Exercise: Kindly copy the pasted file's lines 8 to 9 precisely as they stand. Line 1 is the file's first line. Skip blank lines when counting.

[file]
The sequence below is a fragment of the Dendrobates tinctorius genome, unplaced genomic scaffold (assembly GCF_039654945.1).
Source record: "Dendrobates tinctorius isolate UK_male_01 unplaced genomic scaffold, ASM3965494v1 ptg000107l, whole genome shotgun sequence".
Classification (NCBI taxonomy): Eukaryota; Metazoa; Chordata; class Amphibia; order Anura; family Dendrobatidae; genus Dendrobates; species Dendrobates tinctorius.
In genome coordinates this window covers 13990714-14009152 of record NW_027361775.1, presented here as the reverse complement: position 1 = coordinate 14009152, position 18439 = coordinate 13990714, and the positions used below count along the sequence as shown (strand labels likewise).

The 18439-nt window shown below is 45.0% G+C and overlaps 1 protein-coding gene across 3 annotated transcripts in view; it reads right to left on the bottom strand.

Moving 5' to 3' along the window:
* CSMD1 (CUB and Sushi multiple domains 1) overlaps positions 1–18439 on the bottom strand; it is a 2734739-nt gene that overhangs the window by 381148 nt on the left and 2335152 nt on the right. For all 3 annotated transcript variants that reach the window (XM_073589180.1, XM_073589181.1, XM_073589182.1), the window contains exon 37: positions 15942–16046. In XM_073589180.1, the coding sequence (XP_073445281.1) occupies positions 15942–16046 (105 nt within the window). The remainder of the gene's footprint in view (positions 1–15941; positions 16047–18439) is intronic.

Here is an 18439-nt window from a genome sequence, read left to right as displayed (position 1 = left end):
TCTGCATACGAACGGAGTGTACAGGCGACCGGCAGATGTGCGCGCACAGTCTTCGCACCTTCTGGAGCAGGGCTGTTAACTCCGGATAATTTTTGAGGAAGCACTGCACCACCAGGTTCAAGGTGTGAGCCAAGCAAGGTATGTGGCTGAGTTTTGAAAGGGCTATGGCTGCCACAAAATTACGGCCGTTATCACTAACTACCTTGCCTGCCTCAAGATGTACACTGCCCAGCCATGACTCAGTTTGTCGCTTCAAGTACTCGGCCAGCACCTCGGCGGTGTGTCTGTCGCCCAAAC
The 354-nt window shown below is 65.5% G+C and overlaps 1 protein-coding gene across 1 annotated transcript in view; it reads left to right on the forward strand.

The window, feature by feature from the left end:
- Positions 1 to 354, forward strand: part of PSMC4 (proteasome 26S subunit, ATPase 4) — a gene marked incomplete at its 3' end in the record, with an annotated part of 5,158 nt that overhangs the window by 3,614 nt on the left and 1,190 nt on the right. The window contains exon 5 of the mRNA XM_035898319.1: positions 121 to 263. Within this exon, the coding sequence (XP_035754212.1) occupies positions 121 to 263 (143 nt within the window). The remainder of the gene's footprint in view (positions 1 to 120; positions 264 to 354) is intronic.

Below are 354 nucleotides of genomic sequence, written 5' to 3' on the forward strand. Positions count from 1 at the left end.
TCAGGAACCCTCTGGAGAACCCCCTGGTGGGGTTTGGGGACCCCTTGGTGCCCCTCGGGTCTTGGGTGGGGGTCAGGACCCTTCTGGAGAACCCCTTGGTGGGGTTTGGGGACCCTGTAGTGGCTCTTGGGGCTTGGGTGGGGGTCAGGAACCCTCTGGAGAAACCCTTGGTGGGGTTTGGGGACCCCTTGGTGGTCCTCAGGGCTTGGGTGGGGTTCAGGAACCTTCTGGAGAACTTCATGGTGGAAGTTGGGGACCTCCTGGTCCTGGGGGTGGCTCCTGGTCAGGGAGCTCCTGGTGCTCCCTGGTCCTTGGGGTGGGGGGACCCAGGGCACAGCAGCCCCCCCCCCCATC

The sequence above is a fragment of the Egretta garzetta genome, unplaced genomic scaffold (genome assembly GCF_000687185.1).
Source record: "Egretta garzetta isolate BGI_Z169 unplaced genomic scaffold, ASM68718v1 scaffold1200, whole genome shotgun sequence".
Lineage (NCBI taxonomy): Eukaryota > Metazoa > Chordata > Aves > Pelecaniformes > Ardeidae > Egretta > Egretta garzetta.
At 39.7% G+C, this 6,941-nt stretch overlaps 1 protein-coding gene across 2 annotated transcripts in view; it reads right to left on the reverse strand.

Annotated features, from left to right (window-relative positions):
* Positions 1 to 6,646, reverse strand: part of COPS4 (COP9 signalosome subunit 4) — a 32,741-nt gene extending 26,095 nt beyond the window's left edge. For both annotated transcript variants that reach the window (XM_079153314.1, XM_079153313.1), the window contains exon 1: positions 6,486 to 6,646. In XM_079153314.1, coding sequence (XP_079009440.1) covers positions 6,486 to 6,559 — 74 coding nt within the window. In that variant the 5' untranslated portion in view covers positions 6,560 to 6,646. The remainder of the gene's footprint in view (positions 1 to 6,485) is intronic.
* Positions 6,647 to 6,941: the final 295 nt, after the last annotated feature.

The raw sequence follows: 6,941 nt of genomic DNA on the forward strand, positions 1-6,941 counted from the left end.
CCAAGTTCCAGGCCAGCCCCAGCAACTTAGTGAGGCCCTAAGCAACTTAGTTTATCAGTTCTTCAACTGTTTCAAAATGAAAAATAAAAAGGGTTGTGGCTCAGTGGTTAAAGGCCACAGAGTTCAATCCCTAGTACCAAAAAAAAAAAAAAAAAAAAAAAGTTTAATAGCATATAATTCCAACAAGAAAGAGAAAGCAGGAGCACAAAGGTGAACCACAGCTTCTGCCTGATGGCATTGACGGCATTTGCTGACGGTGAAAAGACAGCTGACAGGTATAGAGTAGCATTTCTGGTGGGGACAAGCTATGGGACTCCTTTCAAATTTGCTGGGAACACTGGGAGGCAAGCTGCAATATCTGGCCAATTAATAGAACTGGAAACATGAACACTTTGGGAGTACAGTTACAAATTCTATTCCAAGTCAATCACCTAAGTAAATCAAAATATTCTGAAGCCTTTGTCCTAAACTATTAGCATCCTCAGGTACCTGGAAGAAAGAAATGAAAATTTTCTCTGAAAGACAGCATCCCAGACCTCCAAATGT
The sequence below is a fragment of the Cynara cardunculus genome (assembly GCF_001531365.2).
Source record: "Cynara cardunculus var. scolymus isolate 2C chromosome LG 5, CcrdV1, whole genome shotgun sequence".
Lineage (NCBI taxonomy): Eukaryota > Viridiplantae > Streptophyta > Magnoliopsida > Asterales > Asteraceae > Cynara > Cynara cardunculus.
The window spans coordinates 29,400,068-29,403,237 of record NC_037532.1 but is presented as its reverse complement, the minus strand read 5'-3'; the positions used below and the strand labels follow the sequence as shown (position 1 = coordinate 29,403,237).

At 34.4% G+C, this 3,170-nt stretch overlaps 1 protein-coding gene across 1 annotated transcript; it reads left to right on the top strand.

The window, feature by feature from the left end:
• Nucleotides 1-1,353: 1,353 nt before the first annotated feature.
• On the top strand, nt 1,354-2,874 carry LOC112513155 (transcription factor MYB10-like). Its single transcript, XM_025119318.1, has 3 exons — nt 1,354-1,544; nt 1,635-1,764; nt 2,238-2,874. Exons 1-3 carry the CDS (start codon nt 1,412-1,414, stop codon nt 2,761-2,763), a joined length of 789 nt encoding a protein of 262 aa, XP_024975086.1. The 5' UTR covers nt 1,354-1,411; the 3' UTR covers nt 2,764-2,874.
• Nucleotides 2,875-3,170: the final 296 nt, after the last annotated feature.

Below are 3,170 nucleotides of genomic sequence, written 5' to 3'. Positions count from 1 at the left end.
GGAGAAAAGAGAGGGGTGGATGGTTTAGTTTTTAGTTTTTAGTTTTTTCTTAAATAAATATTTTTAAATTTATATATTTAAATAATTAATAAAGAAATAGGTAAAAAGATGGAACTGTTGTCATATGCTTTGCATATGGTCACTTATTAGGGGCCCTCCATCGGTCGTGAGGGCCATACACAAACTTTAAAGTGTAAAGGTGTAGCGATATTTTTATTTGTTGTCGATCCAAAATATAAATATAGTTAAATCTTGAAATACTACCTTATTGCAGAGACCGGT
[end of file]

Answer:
Here is an 18439-nt window from a genome sequence, read left to right as displayed (position 1 = left end):
TCTGCATACGAACGGAGTGTACAGGCGACCGGCAGATGTGCGCGCACAGTCTTCGCACCTTCTGGAGCAGGGCTGTTAACTCCGGATAATTTTTGAGGAAGCACTGCACCACCAGGTTCAAGGTGTGAGCCAAGCAAGGTATGTGGCTGAGTTTTGAAAGGGCTATGGCTGCCACAAAATTACGGCCGTTATCACTAACTACCTTGCCTGCCTCAAGATGTACACTGCCCAGCCATGACTCAGTTTGTCGCTTCAAGTACTCGGCCAGCACCTCGGCGGTGTGTCTGTCGCCCAAAC